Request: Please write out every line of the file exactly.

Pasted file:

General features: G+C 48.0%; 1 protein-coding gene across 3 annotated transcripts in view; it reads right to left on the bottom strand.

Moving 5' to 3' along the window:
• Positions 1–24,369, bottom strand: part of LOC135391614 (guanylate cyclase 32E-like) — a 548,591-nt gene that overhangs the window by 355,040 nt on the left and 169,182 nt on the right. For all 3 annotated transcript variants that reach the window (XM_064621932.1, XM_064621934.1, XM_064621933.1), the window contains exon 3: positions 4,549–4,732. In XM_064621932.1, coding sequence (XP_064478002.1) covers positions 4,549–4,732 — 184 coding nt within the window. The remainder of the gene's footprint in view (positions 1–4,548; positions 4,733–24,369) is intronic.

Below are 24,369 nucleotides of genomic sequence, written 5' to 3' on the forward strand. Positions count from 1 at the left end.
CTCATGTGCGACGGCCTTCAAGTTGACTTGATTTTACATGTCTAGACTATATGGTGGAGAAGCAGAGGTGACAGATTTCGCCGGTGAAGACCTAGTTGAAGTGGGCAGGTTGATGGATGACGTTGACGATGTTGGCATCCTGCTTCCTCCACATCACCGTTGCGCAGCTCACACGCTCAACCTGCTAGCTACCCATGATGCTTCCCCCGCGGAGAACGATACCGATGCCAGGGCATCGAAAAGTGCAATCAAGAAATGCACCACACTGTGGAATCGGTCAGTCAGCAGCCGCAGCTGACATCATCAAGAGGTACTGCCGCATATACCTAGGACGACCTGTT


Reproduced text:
General features: G+C 48.0%; 1 protein-coding gene across 3 annotated transcripts in view; it reads right to left on the bottom strand.

Moving 5' to 3' along the window:
• Positions 1–24,369, bottom strand: part of LOC135391614 (guanylate cyclase 32E-like) — a 548,591-nt gene that overhangs the window by 355,040 nt on the left and 169,182 nt on the right. For all 3 annotated transcript variants that reach the window (XM_064621932.1, XM_064621934.1, XM_064621933.1), the window contains exon 3: positions 4,549–4,732. In XM_064621932.1, coding sequence (XP_064478002.1) covers positions 4,549–4,732 — 184 coding nt within the window. The remainder of the gene's footprint in view (positions 1–4,548; positions 4,733–24,369) is intronic.

Below are 24,369 nucleotides of genomic sequence, written 5' to 3' on the forward strand. Positions count from 1 at the left end.
CTCATGTGCGACGGCCTTCAAGTTGACTTGATTTTACATGTCTAGACTATATGGTGGAGAAGCAGAGGTGACAGATTTCGCCGGTGAAGACCTAGTTGAAGTGGGCAGGTTGATGGATGACGTTGACGATGTTGGCATCCTGCTTCCTCCACATCACCGTTGCGCAGCTCACACGCTCAACCTGCTAGCTACCCATGATGCTTCCCCCGCGGAGAACGATACCGATGCCAGGGCATCGAAAAGTGCAATCAAGAAATGCACCACACTGTGGAATCGGTCAGTCAGCAGCCGCAGCTGACATCATCAAGAGGTACTGCCGCATATACCTAGGACGACCTGTT